How Dwayne ‘The Rock’ Johnson got me through a run

Here’s to hoping this humors you and makes your week a little bit better. If it doesn’t, it will at the least make you realize that in addition to being a badass, I’m also a weirdo. Or super cool. Whichever. Whatever.

In a year where I’ve already run over 300 miles, including a marathon, I’ve also already lost my distance training. Ya know what they say – “use it or lose it.” It’s true. And it’s not like I’m disappointed by it, I mean… hello, I ran a marathon. But I definitely didn’t think I’d struggle to get back to a 10K just three months later. Again, use it or lose it. I didn’t use it, so I lost it. I mostly didn’t use it because I’m secretly a really hot ninety year old woman who was nursing both hip and back injuries, so again, not disappointed.

As I persist to get back into a routine, I chug along, huffing and puffing, especially in the latter half of whatever distance I’m doing. My heart wants four miles and a donut, my body just wants the donut. Except on yesterday’s run, my heart (okay and maybe my body too), wanted Dwayne Johnson. Yes, The Rock. The People’s Champ. The Brama Bull.

What?

Hear me out. Running is monotonous. Running is long. Running tests all of your strength, both physical and mental. Sometimes to get to your goals, you have to think of weird things, or do boy band dance moves while everyone’s watching, or train yourself to play Words With Friends while keeping pace. Yesterday’s run embodied weird things. Like, how cool would it be if, on this trek of mine, I just randomly ran into The Rock? How would that go? Knowing me, it would start with word vomit and end with a really cheesy selfie where I look terrible and he looks like he hates the girl in the photo with him.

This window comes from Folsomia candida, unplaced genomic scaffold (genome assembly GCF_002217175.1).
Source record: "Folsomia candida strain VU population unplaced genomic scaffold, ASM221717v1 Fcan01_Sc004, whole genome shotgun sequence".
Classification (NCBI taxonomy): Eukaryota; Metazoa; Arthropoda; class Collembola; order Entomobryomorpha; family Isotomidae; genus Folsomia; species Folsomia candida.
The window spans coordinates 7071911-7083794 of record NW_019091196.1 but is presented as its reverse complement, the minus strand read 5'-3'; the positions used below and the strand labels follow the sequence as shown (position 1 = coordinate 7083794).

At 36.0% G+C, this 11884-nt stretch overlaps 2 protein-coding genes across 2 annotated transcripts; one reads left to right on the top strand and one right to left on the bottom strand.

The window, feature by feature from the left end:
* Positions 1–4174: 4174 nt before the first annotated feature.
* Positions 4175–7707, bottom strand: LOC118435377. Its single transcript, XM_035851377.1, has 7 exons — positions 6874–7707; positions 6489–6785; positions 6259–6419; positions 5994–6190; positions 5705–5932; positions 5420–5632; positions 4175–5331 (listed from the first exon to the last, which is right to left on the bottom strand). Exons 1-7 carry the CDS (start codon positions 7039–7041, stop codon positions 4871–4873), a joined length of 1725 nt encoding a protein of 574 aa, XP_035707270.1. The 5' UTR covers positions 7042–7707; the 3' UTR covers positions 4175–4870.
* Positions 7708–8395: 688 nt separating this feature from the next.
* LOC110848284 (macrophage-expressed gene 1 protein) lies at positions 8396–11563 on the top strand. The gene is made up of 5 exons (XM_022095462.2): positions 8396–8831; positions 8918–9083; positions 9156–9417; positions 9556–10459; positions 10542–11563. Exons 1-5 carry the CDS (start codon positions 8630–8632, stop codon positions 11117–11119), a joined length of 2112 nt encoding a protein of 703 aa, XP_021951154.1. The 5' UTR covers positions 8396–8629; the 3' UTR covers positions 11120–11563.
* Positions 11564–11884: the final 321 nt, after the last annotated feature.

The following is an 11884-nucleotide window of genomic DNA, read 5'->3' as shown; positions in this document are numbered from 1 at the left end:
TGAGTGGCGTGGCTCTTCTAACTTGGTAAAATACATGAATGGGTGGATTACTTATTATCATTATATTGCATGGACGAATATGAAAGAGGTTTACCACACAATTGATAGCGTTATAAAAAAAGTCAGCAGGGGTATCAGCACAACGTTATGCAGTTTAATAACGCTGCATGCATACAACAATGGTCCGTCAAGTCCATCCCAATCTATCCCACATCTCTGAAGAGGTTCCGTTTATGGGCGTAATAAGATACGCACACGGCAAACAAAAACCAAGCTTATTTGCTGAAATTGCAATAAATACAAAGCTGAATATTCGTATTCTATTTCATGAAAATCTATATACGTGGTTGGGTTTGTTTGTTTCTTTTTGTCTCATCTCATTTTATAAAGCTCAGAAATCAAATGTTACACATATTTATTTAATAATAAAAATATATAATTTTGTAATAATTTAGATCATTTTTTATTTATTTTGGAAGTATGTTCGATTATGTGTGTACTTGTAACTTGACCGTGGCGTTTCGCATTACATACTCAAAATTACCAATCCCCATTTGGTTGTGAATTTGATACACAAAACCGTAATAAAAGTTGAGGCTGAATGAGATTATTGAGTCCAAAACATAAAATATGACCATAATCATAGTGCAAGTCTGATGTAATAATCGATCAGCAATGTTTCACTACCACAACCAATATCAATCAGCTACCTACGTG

No, no… that’s not what would happen. What would REALLY happen is I’d be like “Yo Dwayne, I know you’re not from Reno so let me show you the course!” I’d give him the preface that I average an 11:30-12/min mile but don’t worry, I’m a marathoner. He’d give me the People’s Eyebrow and I’d assure him that yes, this size 14 curvy fit woman has run not one, but TWO marathons. Feeling confident he wouldn’t have to give me the People’s Elbow, he’d agree to stroll along and we’d become best running pals for life. (Side note, even though I grew up as a huge WWE fan who was in love with The Rock, I still can’t do the People’s Eyebrow.)

Two miles done.

While trying to keep my cool, I’d get consent from DJ to do a Facebook Live because you know, if this was really happening, I would need to make sure the whole internet world knew. My intro would go something like this: “You guys, I was just minding my own runner business when I caught up  with a familiar (literally) figure. Meet my knew BFF who I assure is not going to lay the smackdown on my candy ass.” Then angels would sing and I’d probably drop my phone as I moved the camera upwards to catch his face.

Three miles done.